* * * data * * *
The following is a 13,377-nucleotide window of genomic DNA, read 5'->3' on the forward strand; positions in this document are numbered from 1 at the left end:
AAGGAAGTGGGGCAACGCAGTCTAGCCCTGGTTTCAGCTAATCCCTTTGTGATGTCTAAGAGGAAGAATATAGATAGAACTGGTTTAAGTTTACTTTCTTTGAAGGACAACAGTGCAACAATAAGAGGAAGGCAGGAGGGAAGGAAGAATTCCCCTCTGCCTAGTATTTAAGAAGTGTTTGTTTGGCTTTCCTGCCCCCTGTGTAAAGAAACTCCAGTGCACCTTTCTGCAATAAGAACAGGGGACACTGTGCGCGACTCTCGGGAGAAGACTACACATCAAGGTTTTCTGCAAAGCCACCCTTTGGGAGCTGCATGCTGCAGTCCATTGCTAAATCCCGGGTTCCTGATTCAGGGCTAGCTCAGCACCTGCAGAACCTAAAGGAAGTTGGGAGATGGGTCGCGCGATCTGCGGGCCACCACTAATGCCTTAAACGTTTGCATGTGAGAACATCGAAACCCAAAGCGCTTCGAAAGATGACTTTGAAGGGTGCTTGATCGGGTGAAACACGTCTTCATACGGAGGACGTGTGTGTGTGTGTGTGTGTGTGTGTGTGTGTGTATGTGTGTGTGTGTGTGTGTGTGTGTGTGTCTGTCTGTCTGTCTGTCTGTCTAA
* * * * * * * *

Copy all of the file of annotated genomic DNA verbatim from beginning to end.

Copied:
The following is a 13,377-nucleotide window of genomic DNA, read 5'->3' on the forward strand; positions in this document are numbered from 1 at the left end:
AAGGAAGTGGGGCAACGCAGTCTAGCCCTGGTTTCAGCTAATCCCTTTGTGATGTCTAAGAGGAAGAATATAGATAGAACTGGTTTAAGTTTACTTTCTTTGAAGGACAACAGTGCAACAATAAGAGGAAGGCAGGAGGGAAGGAAGAATTCCCCTCTGCCTAGTATTTAAGAAGTGTTTGTTTGGCTTTCCTGCCCCCTGTGTAAAGAAACTCCAGTGCACCTTTCTGCAATAAGAACAGGGGACACTGTGCGCGACTCTCGGGAGAAGACTACACATCAAGGTTTTCTGCAAAGCCACCCTTTGGGAGCTGCATGCTGCAGTCCATTGCTAAATCCCGGGTTCCTGATTCAGGGCTAGCTCAGCACCTGCAGAACCTAAAGGAAGTTGGGAGATGGGTCGCGCGATCTGCGGGCCACCACTAATGCCTTAAACGTTTGCATGTGAGAACATCGAAACCCAAAGCGCTTCGAAAGATGACTTTGAAGGGTGCTTGATCGGGTGAAACACGTCTTCATACGGAGGACGTGTGTGTGTGTGTGTGTGTGTGTGTGTGTGTGTATGTGTGTGTGTGTGTGTGTGTGTGTGTGTCTGTCTGTCTGTCTGTCTGTCTAA